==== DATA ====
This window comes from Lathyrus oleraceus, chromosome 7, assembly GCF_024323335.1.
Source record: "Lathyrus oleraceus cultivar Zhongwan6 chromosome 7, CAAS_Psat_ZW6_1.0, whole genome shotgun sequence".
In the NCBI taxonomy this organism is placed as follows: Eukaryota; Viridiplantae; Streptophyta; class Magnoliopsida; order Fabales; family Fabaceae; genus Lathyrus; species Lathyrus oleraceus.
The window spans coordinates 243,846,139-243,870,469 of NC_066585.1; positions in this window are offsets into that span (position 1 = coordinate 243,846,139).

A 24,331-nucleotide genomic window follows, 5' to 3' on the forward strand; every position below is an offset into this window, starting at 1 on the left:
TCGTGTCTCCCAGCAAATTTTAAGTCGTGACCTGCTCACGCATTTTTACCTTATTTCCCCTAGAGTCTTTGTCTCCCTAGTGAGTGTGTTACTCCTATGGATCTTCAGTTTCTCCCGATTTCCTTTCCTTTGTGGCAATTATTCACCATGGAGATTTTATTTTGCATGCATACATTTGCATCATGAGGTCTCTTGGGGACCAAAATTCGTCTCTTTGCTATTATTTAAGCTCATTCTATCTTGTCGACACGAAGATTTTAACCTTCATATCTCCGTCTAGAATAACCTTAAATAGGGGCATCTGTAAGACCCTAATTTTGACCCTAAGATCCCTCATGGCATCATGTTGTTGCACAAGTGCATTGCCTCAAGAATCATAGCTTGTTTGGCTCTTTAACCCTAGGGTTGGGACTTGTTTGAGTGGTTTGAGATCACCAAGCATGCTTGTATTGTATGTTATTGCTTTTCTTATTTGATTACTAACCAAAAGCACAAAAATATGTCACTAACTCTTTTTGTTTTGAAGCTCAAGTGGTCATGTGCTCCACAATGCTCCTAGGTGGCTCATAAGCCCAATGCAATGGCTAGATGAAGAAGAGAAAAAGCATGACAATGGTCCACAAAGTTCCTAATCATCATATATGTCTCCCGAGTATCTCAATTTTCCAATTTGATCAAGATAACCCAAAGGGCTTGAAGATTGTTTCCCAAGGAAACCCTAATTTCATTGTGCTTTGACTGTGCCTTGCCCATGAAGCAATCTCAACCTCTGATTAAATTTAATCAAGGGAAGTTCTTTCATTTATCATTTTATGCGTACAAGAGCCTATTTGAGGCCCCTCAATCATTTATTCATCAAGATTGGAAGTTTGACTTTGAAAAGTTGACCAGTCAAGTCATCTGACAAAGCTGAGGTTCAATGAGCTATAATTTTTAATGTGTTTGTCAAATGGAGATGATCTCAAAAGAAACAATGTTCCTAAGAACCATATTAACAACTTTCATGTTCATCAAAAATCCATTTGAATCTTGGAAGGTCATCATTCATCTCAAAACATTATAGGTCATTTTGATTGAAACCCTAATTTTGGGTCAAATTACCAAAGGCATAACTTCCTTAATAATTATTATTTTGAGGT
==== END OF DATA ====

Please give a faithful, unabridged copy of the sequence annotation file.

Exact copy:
This window comes from Lathyrus oleraceus, chromosome 7, assembly GCF_024323335.1.
Source record: "Lathyrus oleraceus cultivar Zhongwan6 chromosome 7, CAAS_Psat_ZW6_1.0, whole genome shotgun sequence".
In the NCBI taxonomy this organism is placed as follows: Eukaryota; Viridiplantae; Streptophyta; class Magnoliopsida; order Fabales; family Fabaceae; genus Lathyrus; species Lathyrus oleraceus.
The window spans coordinates 243,846,139-243,870,469 of NC_066585.1; positions in this window are offsets into that span (position 1 = coordinate 243,846,139).

A 24,331-nucleotide genomic window follows, 5' to 3' on the forward strand; every position below is an offset into this window, starting at 1 on the left:
TCGTGTCTCCCAGCAAATTTTAAGTCGTGACCTGCTCACGCATTTTTACCTTATTTCCCCTAGAGTCTTTGTCTCCCTAGTGAGTGTGTTACTCCTATGGATCTTCAGTTTCTCCCGATTTCCTTTCCTTTGTGGCAATTATTCACCATGGAGATTTTATTTTGCATGCATACATTTGCATCATGAGGTCTCTTGGGGACCAAAATTCGTCTCTTTGCTATTATTTAAGCTCATTCTATCTTGTCGACACGAAGATTTTAACCTTCATATCTCCGTCTAGAATAACCTTAAATAGGGGCATCTGTAAGACCCTAATTTTGACCCTAAGATCCCTCATGGCATCATGTTGTTGCACAAGTGCATTGCCTCAAGAATCATAGCTTGTTTGGCTCTTTAACCCTAGGGTTGGGACTTGTTTGAGTGGTTTGAGATCACCAAGCATGCTTGTATTGTATGTTATTGCTTTTCTTATTTGATTACTAACCAAAAGCACAAAAATATGTCACTAACTCTTTTTGTTTTGAAGCTCAAGTGGTCATGTGCTCCACAATGCTCCTAGGTGGCTCATAAGCCCAATGCAATGGCTAGATGAAGAAGAGAAAAAGCATGACAATGGTCCACAAAGTTCCTAATCATCATATATGTCTCCCGAGTATCTCAATTTTCCAATTTGATCAAGATAACCCAAAGGGCTTGAAGATTGTTTCCCAAGGAAACCCTAATTTCATTGTGCTTTGACTGTGCCTTGCCCATGAAGCAATCTCAACCTCTGATTAAATTTAATCAAGGGAAGTTCTTTCATTTATCATTTTATGCGTACAAGAGCCTATTTGAGGCCCCTCAATCATTTATTCATCAAGATTGGAAGTTTGACTTTGAAAAGTTGACCAGTCAAGTCATCTGACAAAGCTGAGGTTCAATGAGCTATAATTTTTAATGTGTTTGTCAAATGGAGATGATCTCAAAAGAAACAATGTTCCTAAGAACCATATTAACAACTTTCATGTTCATCAAAAATCCATTTGAATCTTGGAAGGTCATCATTCATCTCAAAACATTATAGGTCATTTTGATTGAAACCCTAATTTTGGGTCAAATTACCAAAGGCATAACTTCCTTAATAATTATTATTTTGAGGT